I’m sitting in my room, a sheet of yellow paper resting on my lap with the list of things I need to pack before I go home to Nigeria. I can hear my roommate in her own room, conversing softly in Japanese with her friend over Skype. Unlike me, she won’t be going home for the holidays. This will be the second year she’s had to stay in Halifax. Plane tickets are too expensive for the short break, especially when home is halfway around the world.
Being unable to go home for the holidays is a common theme for foreigners and international students alike. But it’s not just the expense of the flight back that’s a bummer— it gets lonely spending a holiday in a foreign country, without friends or family.
Itai Kuwodza is a 21-year-old student from Zimbabwe. Though it was a family decision to not return home for the holidays last year, she says the loneliness didn’t hit until most of her friends travelled home. “There was a lot of sadness because Christmas is the time to be with family,” says Kuwodza. “Now, I’m not only unable to be with family, but also so far away from people I know. We don’t have Thanksgiving in Zimbabwe, so Christmas is the time to have everyone together.”
Siddhartha Siddik, 24, has only been home twice since he moved to Halifax from Bangladesh four years ago. He remembers his family’s reaction the first year he couldn’t go home.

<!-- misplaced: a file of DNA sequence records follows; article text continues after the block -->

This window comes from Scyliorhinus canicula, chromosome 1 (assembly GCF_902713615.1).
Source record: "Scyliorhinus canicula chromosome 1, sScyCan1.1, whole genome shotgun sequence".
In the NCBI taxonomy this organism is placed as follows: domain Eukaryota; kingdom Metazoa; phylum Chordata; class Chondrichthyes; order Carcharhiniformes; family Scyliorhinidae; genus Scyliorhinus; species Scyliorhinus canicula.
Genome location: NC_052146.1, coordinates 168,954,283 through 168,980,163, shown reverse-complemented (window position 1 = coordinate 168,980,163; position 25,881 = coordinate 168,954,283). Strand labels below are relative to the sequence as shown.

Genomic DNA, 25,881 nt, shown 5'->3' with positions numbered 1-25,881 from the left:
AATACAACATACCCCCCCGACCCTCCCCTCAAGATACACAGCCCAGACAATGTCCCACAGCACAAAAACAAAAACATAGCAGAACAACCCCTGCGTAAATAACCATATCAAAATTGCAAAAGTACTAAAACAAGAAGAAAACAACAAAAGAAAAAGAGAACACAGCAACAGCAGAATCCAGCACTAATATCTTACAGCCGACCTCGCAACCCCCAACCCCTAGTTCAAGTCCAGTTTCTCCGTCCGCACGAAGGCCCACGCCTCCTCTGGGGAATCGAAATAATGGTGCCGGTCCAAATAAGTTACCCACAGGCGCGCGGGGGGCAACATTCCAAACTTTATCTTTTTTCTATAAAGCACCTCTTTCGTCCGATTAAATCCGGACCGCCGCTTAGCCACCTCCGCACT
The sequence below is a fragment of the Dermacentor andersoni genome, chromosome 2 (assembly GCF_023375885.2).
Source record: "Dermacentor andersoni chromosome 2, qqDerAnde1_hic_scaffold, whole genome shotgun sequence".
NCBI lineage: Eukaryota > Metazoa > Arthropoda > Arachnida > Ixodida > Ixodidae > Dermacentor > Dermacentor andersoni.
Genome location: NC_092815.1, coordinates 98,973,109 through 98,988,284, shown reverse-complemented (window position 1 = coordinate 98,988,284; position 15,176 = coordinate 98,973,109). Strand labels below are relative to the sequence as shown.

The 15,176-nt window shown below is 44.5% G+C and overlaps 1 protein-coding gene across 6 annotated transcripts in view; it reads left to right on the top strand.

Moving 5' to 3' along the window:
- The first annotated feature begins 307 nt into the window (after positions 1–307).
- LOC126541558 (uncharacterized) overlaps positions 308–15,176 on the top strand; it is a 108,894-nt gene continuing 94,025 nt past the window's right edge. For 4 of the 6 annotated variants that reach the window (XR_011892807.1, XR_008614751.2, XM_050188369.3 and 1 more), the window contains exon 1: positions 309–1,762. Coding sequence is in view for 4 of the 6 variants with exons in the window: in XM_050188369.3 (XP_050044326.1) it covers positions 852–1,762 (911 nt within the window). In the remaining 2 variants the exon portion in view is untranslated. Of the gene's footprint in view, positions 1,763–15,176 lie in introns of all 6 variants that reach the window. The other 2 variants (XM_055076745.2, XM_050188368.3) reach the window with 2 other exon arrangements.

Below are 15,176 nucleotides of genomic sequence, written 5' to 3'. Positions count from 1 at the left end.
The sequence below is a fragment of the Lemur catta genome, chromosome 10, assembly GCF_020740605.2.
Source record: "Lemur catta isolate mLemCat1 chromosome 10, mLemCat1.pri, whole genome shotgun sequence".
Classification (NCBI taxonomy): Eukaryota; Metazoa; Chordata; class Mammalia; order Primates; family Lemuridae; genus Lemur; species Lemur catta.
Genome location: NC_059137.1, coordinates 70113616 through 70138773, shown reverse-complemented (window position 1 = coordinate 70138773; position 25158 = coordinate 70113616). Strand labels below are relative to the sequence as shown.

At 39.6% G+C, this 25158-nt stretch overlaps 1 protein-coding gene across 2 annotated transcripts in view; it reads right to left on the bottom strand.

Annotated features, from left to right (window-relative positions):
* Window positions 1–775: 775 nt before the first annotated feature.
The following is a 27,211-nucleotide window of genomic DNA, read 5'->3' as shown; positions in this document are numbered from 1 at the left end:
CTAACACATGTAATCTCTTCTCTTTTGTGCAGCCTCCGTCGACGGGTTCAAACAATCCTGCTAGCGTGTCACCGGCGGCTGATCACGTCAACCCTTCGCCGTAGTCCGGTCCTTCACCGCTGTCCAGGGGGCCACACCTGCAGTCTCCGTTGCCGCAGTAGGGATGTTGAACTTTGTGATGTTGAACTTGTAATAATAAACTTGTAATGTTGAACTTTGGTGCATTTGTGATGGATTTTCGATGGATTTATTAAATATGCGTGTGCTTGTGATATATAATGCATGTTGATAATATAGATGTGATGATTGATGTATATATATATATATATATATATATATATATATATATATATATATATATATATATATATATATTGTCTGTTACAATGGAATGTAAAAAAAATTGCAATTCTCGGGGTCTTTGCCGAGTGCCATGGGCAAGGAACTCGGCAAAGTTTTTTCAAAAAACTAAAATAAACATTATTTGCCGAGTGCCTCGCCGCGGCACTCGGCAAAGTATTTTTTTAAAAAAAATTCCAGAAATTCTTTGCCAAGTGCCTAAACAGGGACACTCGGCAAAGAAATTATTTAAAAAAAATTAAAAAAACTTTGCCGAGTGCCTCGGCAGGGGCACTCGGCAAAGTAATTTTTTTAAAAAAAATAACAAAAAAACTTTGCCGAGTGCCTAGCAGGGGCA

“My mom thought I didn’t want to come home and got upset,” he says. “In the end, they realized it’s too costly to travel. By staying, I can do more courses at a cheaper cost, or get work experience. [Staying] is always better, but the price is another year’s wait.”
A few universities, like Saint Mary’s and Dalhousie, plan events at their international centres for students who remain on campus during the holidays. The festive activities range from tree-decorating to Christmas movies to a Boxing Day dinner.
Terri Hann, 27, moved to Halifax from England five years ago for work. At first, she was excited to be in a new country but soon homesickness began to set in.
“My first and second year away were manageable,” says Hann. “But by last year I didn’t even want to acknowledge Christmas was happening. I almost felt like a terrible daughter for not being able to be with my family for a fifth Christmas. The guilt was the hardest part.” Hann will finally be flying home for the holidays this year. She advises others spending their first Christmas alone to take advantage of the new experience.
“Embrace it,” Hann says. “Come up with an exciting new tradition and make it your own. Find others than are in a similar situation and chat about what Christmas is like at home. Nothing can make you appreciate family around the holidays than embracing a Christmas away.”
Kuwodza says she regrets not seeking out activities last year and encourages newcomers to always try something new.
“I slept through Christmas and also into the New Year,” she says. “I really let not having my family around get me down, and looking back now, that was a really bad choice. Try by all means to go out, make a plan with someone you see on campus. You might not know each other, but at that moment you share this loneliness, and the only way to make it any less lonely is to have someone with you.”